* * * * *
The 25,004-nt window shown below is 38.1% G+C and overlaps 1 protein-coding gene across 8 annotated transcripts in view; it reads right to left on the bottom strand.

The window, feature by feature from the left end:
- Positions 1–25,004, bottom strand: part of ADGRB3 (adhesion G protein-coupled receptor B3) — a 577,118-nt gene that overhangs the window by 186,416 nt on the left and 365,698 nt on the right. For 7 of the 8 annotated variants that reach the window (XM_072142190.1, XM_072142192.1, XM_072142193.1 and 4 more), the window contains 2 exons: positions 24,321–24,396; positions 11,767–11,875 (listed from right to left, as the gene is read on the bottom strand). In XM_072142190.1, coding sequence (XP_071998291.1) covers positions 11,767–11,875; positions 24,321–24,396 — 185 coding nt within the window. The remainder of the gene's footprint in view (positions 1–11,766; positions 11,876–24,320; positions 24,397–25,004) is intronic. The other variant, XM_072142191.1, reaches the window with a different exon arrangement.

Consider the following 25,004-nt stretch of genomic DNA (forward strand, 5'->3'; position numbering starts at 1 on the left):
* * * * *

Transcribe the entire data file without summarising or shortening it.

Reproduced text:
The 25,004-nt window shown below is 38.1% G+C and overlaps 1 protein-coding gene across 8 annotated transcripts in view; it reads right to left on the bottom strand.

The window, feature by feature from the left end:
- Positions 1–25,004, bottom strand: part of ADGRB3 (adhesion G protein-coupled receptor B3) — a 577,118-nt gene that overhangs the window by 186,416 nt on the left and 365,698 nt on the right. For 7 of the 8 annotated variants that reach the window (XM_072142190.1, XM_072142192.1, XM_072142193.1 and 4 more), the window contains 2 exons: positions 24,321–24,396; positions 11,767–11,875 (listed from right to left, as the gene is read on the bottom strand). In XM_072142190.1, coding sequence (XP_071998291.1) covers positions 11,767–11,875; positions 24,321–24,396 — 185 coding nt within the window. The remainder of the gene's footprint in view (positions 1–11,766; positions 11,876–24,320; positions 24,397–25,004) is intronic. The other variant, XM_072142191.1, reaches the window with a different exon arrangement.

Consider the following 25,004-nt stretch of genomic DNA (forward strand, 5'->3'; position numbering starts at 1 on the left):